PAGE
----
Give the student a list of words that are spelt similarly e.g. words containing ‘au’ such as

Show her a number of pictures e.g. one of a bathroom, another of a waiter serving someone in a restaurant and the third a picture of a sumptuous meal. (Any pictures can be used.)

Then ask the student to relate the words to the pictures in turn by connecting them to sentences that contain the words.  

e.g. The toilet paper in the bathroom is taut.

The waiter was being observed by a hungry audience.

We had a lovely meal before watching the play in the auditorium.

This made the student not only look closely at the word and its meaning, but delayed recall. Thus her spelling and her short term memory was being improved.

Then the student was given the pictures as prompts for her to write down the new words learnt.

 The second case study was a 7 year-old Chinese boy, who was at the elementary level and who was not particularly interested in learning English at all.

How would you help this student?

A suggested solution:

Pretend that the student is only an observer of your own enjoyment of language e.g. You read the first verse of a poem that might appeal to the student such as “When Daddy Fell into the Pond’ by Alfred Noyes.

‘Everyone grumbled. The sky was grey.
We had nothing to do and nothing to say.
We were nearing the end of a dismal day.
Daddy fell into the pond!’


Ask him to draw a picture to represent each line. (Something he may be more willing to do that read for himself.) Then, using the pictures as prompts ask him to see how much of the verse he can remember.

The third case study was an adult who worked in an office, who had English as a first language and who was keen to learn but had problems with spelling, lack of focus, and poor comprehension.

How would you help this student?

A suggested solution:

First improve her spelling with the same method used in Case study 1.

Then compose an advertisement for her to respond to in the way her clients should.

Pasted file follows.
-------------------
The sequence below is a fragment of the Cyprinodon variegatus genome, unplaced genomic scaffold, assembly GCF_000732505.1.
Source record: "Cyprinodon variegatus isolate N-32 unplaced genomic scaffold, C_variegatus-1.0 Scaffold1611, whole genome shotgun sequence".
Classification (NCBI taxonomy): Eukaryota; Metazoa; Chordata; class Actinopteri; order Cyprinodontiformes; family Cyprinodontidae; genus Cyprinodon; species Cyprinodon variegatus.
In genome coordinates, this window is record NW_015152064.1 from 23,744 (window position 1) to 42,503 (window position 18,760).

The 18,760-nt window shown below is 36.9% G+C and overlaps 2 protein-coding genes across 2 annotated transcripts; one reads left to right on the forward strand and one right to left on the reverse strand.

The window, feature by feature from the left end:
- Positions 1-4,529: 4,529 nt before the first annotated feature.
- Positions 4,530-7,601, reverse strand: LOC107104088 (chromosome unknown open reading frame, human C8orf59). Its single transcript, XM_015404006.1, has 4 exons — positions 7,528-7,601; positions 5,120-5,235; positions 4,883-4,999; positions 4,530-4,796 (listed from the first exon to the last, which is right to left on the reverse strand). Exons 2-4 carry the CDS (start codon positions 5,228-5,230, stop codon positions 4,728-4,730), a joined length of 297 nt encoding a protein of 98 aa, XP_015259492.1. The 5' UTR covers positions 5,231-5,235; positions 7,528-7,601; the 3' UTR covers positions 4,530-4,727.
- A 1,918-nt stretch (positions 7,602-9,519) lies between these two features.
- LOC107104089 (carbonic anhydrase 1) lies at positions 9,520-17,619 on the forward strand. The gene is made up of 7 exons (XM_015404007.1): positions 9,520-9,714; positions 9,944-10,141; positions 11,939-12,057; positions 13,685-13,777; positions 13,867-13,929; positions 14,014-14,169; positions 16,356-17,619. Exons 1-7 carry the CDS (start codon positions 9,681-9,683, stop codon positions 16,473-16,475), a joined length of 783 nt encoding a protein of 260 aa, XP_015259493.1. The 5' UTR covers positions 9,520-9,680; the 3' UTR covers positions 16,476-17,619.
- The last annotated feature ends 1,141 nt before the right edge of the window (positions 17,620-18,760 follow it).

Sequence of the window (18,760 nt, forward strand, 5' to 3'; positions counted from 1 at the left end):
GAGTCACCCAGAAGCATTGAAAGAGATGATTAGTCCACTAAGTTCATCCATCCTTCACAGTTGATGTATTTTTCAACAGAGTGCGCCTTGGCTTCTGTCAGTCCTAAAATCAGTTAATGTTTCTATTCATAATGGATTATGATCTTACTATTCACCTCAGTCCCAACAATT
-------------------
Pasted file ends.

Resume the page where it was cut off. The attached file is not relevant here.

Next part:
e.g.’ Advertisement: Busy office requires  temporary administrative staff  Summer 2013 …’

Ask her what the employer really wanted e.g. someone who can work on their own (evidence = ‘busy’). I gave as an example a letter I wrote asking for a temporary teaching position. I said that I had my own resources and would not need the photocopier – not mentioned in the advertisement, but, reading between the lines, would be what the employer really wanted. (I got the job.)

So I hope you will agree that mental imagery can facilitate language acquisition in many different ways and as experienced teachers we should have the courage to explore new ways of helping our students learn even if these are devised intuitively.  

If you would like more information you may wish to look at:

My PhD thesis
“The development of language acquisition in a mature learner”

‘The Spelling Game’
word lists and pictures for using the method described for improving spelling, working memory and vocabulary

‘Teaching Language Learners’ a book of ideas for new and experienced teachers of English as a Foreign Language
‘ Twenty Tips for Teaching IGCSE ESOL’ Twenty tips for teaching the International General Certificate of Secondary Education English as a Second Language.

On a personal level: ‘John, Dementia and Me’ a semi-autobiographical novel based on early-onset dementia

Thank you!

Rosemary Westwell